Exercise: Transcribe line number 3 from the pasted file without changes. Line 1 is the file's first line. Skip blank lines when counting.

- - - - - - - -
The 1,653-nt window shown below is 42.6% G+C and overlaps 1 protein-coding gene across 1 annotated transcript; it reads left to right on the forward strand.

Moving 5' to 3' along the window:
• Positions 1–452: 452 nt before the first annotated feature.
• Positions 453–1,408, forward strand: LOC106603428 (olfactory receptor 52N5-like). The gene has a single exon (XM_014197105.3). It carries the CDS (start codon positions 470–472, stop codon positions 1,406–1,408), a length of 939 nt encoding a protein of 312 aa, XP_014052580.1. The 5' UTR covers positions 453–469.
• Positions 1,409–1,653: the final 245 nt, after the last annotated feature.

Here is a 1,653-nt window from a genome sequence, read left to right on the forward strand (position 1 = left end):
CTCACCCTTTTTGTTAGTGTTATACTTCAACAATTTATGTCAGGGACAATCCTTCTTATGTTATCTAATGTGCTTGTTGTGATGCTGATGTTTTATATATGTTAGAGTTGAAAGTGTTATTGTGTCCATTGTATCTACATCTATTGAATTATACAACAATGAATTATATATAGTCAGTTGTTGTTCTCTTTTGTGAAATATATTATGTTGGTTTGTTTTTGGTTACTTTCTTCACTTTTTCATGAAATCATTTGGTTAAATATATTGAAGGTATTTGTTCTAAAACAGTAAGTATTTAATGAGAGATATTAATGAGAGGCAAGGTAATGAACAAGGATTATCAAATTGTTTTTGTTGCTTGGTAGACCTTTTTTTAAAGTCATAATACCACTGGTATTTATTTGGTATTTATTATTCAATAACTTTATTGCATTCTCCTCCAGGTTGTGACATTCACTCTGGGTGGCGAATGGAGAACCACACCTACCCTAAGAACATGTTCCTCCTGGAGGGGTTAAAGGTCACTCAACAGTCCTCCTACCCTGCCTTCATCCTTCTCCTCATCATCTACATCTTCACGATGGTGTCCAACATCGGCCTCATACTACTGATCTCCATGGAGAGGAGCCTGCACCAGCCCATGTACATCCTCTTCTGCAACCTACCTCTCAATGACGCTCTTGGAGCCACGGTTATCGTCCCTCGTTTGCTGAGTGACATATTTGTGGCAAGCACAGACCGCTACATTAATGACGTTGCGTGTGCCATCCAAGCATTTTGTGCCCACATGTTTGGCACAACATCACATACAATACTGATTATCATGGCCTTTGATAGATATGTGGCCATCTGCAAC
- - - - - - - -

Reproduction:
• Positions 1–452: 452 nt before the first annotated feature.